Mad Fish Gold Turtle Margaret River Chardonnay 2012 $14.25–$15
A mad fish and a gold turtle seem unlikely companions in a wine name. But the wine, from Jeff and Amy Burch’s Howard Park Winery, Margaret River, offers extraordinarily good drinking at a bargain price. Sourced from the Wilyabrup and Karridale sub-regions, Gold Turtle Chardonnay offers bright, fresh nectarine-like varietal flavour with lively acidity and a rich texture derived from a natural fermentation in barrel followed by extended maturation on yeast lees. The screw cap on wines of this calibre enables reliable cellaring for perhaps five years from vintage.
Yalumba The Strapper Barossa Grenache Shiraz Mataro 2011 $17–$20
Winemakers generally put the best spin on their vintage stories, even in miserable, wet, cold years like 2011. The Barossa was particularly hard hit in this season. But the better wines, through careful fruit selection, show fresh, clean regional flavours, albeit in a leaner, lighter style reflecting the cold growing season. Louisa Rose’s red is an excellent example of this. We bought ours at Civic Pub where it washed down a thick and chunky meat pie quite nicely. Grenache fragrance set the tone of this medium-bodied, earthy and savoury dry red.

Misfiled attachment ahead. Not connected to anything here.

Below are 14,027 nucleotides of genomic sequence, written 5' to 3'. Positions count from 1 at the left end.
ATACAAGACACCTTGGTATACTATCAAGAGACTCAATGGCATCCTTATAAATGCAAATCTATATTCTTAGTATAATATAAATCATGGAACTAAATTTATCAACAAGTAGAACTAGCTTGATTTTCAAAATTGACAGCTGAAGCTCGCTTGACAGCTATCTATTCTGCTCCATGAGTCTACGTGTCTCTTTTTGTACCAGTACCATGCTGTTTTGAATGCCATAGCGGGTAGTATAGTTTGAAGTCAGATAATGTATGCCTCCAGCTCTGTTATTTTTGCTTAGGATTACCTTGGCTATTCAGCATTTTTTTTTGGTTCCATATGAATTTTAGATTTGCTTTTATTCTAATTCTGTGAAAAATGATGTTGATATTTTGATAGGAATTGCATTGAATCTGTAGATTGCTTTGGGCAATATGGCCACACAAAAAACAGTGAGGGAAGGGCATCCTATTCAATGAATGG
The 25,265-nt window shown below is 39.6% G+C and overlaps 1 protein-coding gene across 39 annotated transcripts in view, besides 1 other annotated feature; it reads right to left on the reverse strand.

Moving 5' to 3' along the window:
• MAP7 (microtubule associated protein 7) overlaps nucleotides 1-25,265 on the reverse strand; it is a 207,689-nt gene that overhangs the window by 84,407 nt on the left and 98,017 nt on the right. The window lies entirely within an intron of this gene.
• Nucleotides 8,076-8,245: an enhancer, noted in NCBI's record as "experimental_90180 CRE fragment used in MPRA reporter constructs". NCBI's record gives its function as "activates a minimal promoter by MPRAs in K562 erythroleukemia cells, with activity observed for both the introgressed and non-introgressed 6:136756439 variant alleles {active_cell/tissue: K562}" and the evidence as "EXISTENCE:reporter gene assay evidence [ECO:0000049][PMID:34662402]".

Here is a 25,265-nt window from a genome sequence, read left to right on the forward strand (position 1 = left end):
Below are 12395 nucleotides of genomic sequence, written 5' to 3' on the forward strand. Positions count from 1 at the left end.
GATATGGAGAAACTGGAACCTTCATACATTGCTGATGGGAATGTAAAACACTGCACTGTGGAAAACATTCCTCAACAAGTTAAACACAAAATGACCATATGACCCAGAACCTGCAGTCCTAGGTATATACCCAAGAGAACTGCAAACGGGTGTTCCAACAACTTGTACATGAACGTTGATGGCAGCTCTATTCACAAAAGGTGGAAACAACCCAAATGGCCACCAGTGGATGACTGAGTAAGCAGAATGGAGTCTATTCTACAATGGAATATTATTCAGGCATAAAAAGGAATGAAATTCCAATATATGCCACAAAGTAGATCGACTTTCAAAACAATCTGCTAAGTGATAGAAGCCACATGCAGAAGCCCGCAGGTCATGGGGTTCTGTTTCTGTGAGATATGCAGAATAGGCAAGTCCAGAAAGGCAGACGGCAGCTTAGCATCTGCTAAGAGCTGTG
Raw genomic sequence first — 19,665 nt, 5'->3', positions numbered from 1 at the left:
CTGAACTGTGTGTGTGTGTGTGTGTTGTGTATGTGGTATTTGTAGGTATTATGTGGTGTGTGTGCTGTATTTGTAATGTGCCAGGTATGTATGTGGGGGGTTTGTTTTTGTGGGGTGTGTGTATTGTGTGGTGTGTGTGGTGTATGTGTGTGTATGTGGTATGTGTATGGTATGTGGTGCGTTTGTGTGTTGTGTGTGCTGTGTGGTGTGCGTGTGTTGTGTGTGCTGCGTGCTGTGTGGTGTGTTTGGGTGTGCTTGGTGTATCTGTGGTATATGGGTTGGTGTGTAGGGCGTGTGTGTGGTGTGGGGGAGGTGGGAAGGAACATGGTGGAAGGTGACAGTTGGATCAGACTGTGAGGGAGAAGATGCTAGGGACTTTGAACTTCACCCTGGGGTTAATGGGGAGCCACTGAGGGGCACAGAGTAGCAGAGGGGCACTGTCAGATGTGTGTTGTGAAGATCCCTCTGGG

Heartland Langhorne Creek Shiraz 2010 $19–$20
From Langhorne Creek, near Lake Alexandrina, South Australia, winemaker Ben Glaetzer reports an “amazing” 2012 vintage, a small but excellent 2010 vintage and a disastrous 2011 season, noting, “no 2011 reds will be released from Heartland Wines as we were not able to create anything we found worthy of our label”. Glaetzer’s 2010 shiraz offers generous, mulberry-like fruit flavours – lively, sweet and juicy on the palate, and cut with soft, savoury tannins. Glaetzer says the blend contains a small amount of fruit from the Limestone Coast, a little to the south of Langhorne Creek.
Copyright Chris Shanahan 2013
First published 21 July 2013 in the Canberra Times